Faced with safety issues over inflammation drug, AstraZeneca spinout Aristea closes shop

Confronted with safety findings, Aristea Therapeutics is not only canning work on its mid-stage inflammatory program but has decided to dissolve the business entirely.

Things seemed to be going well for Aristea as recently as last November, with the biotech taking on board a crop of clinical experts as it looked to expand its pipeline. The company’s lead asset, a CXCR2 antagonist dubbed RIST4721, was undergoing phase 2 trials for four neutrophil-mediated diseases: a rare inflammatory disorder called palmoplantar pustulosis (PPP), a painful skin condition called hidradenitis suppurativa, a genetic disorder called familial Mediterranean fever and Behcet's disease, which causes inflammation of the blood vessels.

But safety findings from the phase 2 trials have blown up those plans, the company revealed in a bombshell announcement this morning. Aristea didn’t go into details of the specific safety signals or which trials they had been observed in.

Whatever they were, the findings were significant enough that the San Diego-based biotech “has discontinued the RIST4721 development program in order to protect patient safety.” With that decision goes any hopes of keeping the business up and running.

"Although the decision to discontinue the RIST4721 development program is disappointing for the Aristea Therapeutics team and patients in need of new treatment options, we believe it is absolutely the right decision to protect patient safety, which must always be paramount in drug development," CEO James Mackay, Ph.D., said in the release. "The board's decision to dissolve Aristea Therapeutics was reached after exploring a range of strategic alternatives and is a sound business decision."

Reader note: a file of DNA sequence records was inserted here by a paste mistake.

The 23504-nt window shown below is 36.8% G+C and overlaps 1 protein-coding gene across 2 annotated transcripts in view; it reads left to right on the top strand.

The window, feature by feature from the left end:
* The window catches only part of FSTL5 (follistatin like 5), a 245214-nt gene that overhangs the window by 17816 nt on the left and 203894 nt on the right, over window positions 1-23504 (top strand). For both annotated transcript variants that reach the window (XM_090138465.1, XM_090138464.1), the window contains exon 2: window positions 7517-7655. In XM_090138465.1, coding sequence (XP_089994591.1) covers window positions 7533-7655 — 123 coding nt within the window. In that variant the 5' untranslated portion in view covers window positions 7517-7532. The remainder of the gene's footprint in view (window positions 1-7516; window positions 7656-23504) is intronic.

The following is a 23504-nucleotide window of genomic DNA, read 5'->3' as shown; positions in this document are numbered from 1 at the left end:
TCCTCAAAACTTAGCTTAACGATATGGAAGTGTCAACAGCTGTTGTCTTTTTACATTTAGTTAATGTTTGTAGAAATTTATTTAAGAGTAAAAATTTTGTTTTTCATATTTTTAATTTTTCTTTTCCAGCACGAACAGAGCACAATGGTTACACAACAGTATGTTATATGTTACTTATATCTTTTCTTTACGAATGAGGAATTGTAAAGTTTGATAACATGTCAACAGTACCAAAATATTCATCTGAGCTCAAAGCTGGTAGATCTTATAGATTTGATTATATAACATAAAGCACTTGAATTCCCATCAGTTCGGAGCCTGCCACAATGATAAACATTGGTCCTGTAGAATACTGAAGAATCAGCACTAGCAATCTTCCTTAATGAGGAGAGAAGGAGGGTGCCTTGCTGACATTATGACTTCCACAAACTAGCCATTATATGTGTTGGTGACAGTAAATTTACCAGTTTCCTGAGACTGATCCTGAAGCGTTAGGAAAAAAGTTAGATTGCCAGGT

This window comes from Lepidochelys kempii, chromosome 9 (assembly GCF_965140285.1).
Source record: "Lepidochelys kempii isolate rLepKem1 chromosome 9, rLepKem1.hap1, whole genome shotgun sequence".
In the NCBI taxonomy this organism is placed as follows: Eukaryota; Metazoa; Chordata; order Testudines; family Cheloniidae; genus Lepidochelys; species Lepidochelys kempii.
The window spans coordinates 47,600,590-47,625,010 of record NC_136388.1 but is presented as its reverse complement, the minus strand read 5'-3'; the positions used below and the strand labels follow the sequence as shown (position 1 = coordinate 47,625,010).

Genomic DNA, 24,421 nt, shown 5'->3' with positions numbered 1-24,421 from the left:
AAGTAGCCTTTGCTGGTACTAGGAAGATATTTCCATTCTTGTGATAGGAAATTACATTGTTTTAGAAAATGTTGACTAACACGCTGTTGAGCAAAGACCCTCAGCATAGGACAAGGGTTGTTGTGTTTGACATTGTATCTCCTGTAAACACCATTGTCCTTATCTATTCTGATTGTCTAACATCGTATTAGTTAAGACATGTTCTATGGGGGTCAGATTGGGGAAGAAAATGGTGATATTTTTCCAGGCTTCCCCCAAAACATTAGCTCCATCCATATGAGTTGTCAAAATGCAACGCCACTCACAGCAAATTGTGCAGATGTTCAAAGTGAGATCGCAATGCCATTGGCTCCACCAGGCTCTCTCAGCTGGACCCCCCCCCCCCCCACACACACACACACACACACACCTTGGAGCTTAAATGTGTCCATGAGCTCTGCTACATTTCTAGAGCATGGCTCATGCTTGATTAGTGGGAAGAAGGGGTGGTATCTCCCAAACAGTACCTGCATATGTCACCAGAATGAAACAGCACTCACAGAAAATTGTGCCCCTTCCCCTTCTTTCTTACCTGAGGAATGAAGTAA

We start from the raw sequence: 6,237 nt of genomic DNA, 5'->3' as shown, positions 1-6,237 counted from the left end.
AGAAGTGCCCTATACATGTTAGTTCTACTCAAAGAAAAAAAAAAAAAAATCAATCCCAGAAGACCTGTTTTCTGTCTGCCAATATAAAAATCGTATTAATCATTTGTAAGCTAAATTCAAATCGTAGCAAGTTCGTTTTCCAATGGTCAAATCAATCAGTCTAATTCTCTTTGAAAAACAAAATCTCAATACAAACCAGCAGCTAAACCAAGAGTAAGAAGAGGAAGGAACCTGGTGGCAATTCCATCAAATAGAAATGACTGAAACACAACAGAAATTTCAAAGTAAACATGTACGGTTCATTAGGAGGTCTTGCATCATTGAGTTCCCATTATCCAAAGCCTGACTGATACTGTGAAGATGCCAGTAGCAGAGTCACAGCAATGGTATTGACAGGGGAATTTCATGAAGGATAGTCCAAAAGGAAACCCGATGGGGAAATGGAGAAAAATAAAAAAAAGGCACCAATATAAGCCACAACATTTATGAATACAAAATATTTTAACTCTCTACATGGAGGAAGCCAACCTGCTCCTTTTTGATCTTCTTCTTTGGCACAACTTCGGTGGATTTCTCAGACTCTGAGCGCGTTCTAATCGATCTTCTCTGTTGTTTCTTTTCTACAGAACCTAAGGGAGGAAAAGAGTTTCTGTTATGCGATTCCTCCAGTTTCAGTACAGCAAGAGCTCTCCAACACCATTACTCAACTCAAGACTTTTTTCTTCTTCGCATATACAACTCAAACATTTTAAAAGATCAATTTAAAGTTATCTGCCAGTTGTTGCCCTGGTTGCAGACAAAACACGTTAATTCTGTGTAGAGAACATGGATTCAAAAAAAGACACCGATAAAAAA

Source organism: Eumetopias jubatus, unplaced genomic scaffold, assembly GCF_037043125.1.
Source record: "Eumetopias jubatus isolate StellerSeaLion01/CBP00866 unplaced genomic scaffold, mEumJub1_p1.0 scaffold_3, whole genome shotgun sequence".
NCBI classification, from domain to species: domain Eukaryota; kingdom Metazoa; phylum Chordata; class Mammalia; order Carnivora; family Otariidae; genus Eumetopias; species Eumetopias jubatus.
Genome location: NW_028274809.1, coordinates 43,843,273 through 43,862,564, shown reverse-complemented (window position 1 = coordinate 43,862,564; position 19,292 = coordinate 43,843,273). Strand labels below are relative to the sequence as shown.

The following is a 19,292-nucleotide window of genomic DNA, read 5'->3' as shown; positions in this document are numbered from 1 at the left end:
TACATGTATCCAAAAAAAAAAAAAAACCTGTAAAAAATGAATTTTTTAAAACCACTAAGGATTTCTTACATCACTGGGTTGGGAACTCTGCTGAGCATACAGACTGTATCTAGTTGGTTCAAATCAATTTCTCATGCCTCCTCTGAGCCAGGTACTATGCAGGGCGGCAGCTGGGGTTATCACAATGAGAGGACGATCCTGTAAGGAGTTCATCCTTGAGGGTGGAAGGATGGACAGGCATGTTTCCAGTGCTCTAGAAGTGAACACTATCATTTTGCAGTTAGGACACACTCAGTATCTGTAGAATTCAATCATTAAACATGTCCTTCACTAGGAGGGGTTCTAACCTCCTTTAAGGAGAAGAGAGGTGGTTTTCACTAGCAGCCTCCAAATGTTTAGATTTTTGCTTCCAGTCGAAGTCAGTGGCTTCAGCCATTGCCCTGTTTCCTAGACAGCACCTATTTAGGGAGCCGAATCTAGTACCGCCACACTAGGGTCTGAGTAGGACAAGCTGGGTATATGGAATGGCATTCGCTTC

The news may be felt all the way up at Pfizer’s headquarters. The Big Pharma had acquired the option to take over the biotech after it bought Arena Pharmaceuticals at the tail end of December 2021. That deal came six months after Arena had stumped up funding for Aristea as part of a collaboration to push RIST4721 through the clinic. Once the therapy completed the phase 2 trial in PPP, Arena—and later Pfizer—had the option to buy Aristea outright.

At the time, analysts also saw potential in RIST4721 as a PPP treatment. There are no treatments specifically for the condition—which causes blisterlike sores to form on the palms of the hands and soles of the feet. Patients use topical steroids, moisturizers or ultraviolet light therapy to ease symptoms. Aristea’s drug was designed to tackle PPP at the source by dialing down CXCR2, a receptor that plays a role in recruiting neutrophils, or white blood cells, to areas of inflammation.

Aristea is only the latest in a string of biotech closures in the opening weeks of this year, a reflection of the tough climate that the industry still faces. February alone has already seen Magenta Therapeutics wind down in the wake of a patient death as well as Vyant Bio announce that it's reached the end of the road.